It seems a space ship had gone to Venus, but crashed on the way home. Only good-guy William Hopper, who used to help Perry Mason win courtroom cases on TV about this same time, survives the crash. The ship lands in a big body of water off Italy. The specimen, about the size of a trout, washes onshore where a little boy finds it and then shows it to his scientist-uncle. Within hours, it seems, the “thing” begins to break out of its ice encasing and – presto! – we have a small little Godzilla. Hours later, it’s about the size of a small man. Very soon it’s several times the size of a man.
Here’s the good and bad news on the special-effects, which are crucial to a film like this. With Hall of Fame FX man Ray Harryhausen, you know you’re going to get the best of what you can expect from a film 50 years ago. Compared to most films of its ilk during the ’50s, this is good stuff and the creature looks and moves in a pretty realistic manner. The only “goof” is that in some scenes, such as the one in the barn, the monster looks about three feet high in some shots, and 20 feet in others. The scale gets thrown out of whack a few times and then several times later in the film. Thus, you never really know how big this lizard-creature is. Overall, however, it’s still done extremely well for its time period.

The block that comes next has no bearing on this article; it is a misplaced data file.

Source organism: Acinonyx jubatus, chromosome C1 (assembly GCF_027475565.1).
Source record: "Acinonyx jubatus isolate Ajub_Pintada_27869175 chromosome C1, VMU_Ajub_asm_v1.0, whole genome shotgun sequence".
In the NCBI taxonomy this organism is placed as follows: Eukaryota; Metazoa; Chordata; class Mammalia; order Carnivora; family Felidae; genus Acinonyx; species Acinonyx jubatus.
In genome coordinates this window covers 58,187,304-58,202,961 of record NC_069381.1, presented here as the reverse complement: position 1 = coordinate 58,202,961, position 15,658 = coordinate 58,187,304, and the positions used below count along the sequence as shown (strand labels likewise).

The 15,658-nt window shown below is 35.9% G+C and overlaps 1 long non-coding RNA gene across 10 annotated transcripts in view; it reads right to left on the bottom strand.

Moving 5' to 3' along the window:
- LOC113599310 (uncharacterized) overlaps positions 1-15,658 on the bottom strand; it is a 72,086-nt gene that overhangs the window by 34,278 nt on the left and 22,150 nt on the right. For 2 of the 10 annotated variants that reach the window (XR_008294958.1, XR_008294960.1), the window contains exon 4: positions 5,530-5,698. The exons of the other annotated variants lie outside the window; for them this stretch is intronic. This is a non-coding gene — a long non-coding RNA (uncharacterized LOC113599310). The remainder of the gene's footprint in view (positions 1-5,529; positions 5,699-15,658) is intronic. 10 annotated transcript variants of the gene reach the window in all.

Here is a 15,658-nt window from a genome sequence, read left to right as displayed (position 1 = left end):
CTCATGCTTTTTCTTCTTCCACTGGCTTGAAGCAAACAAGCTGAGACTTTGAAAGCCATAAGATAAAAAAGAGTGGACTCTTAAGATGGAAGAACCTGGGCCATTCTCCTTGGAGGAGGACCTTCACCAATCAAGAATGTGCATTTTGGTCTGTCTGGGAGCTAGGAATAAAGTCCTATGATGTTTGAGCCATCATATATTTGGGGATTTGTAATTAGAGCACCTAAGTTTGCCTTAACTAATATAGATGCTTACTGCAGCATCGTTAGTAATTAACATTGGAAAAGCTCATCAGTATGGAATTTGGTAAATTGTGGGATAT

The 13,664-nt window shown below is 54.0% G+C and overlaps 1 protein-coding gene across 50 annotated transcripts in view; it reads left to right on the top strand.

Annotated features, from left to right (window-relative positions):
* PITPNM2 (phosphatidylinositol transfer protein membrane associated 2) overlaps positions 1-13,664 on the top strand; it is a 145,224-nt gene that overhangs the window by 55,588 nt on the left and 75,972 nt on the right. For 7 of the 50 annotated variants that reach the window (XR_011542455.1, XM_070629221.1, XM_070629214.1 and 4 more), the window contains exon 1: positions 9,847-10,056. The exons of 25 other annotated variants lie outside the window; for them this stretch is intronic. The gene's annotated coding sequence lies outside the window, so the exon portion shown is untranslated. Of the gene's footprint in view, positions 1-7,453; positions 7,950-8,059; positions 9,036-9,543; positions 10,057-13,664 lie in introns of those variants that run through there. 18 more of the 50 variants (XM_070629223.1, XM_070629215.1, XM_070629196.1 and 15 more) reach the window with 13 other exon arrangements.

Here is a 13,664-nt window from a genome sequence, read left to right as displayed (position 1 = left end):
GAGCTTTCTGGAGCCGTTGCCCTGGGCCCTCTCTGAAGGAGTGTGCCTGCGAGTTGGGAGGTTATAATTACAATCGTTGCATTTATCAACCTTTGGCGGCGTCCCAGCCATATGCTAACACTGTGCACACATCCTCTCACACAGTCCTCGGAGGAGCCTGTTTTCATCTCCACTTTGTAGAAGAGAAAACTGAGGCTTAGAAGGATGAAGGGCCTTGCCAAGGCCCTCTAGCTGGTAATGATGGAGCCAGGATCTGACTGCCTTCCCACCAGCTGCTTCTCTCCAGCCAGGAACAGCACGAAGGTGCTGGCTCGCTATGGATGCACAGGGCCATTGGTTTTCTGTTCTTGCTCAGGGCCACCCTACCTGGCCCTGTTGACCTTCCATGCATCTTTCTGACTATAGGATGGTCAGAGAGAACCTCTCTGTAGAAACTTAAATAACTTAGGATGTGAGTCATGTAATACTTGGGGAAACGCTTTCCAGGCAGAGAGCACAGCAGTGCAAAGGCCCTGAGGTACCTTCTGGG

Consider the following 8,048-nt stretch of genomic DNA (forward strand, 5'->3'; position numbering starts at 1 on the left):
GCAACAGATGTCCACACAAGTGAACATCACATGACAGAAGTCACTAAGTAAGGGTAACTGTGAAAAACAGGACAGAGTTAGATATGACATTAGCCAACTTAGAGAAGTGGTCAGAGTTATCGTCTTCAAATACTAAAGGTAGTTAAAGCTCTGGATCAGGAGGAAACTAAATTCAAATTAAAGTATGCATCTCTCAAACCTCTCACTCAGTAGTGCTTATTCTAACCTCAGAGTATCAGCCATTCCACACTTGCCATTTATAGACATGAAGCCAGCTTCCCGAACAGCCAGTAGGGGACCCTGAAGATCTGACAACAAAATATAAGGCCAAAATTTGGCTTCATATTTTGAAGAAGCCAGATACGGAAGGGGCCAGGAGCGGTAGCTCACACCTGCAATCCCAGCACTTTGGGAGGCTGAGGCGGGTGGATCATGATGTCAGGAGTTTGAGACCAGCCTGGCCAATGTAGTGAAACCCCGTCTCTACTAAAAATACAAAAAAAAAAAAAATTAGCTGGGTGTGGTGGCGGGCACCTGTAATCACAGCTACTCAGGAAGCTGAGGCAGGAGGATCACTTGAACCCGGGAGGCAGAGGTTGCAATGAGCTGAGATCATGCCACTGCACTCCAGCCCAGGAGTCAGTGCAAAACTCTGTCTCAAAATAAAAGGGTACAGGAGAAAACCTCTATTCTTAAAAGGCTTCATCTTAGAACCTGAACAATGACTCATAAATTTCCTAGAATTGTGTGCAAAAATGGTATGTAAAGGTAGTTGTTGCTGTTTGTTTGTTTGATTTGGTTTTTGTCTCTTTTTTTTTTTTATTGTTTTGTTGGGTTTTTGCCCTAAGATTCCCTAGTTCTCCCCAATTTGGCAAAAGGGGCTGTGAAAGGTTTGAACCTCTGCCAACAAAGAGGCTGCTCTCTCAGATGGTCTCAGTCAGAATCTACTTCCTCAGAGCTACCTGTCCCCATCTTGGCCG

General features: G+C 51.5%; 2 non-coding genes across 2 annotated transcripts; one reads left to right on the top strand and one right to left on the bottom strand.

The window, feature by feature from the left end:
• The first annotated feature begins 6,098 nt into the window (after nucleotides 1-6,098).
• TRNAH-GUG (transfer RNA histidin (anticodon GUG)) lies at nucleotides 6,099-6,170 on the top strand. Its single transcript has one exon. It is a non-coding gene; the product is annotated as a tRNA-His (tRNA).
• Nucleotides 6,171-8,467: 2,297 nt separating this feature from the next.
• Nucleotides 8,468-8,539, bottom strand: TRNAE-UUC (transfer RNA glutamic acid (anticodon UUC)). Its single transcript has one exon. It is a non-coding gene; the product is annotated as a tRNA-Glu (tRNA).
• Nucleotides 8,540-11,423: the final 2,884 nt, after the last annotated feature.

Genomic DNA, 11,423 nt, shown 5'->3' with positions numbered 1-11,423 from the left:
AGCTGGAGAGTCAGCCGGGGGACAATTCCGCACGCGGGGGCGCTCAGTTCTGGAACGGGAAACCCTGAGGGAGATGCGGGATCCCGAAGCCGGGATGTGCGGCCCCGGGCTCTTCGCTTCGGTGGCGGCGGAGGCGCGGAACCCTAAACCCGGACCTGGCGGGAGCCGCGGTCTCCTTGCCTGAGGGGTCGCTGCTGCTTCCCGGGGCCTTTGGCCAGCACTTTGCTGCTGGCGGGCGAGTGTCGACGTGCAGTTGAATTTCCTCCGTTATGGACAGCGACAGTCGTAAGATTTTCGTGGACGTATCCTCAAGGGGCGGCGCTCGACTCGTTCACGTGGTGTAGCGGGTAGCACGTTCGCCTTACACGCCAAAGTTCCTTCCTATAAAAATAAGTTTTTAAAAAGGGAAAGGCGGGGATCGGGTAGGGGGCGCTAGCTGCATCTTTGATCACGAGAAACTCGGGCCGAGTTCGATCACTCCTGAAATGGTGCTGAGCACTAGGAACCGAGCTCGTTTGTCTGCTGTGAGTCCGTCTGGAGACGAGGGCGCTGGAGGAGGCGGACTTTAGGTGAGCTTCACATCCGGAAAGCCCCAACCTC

There is a scene, too, where the alien creature fights an elephant! Once again, for something 50 years old, they did an excellent job re-creating what that fight might look like. It was well done….and how often do you see a monster fighting an elephant?? Pretty cool stuff. By the way, I watched the colorized version and the monster was green.
The acting is passable, too. Hopper, as “Col. Robert Calder,” knows what’s he doing, as do most others in here. Some of the actors are familiar faces from ’50s and ’60s television. The female interest – which is played down – has Joan Taylor as “Marisa Leonardo.” She’s a bit bland but not bad-looking. She reminded me of Phyllis Coates, from the first season of “The Adventures Of Superman.”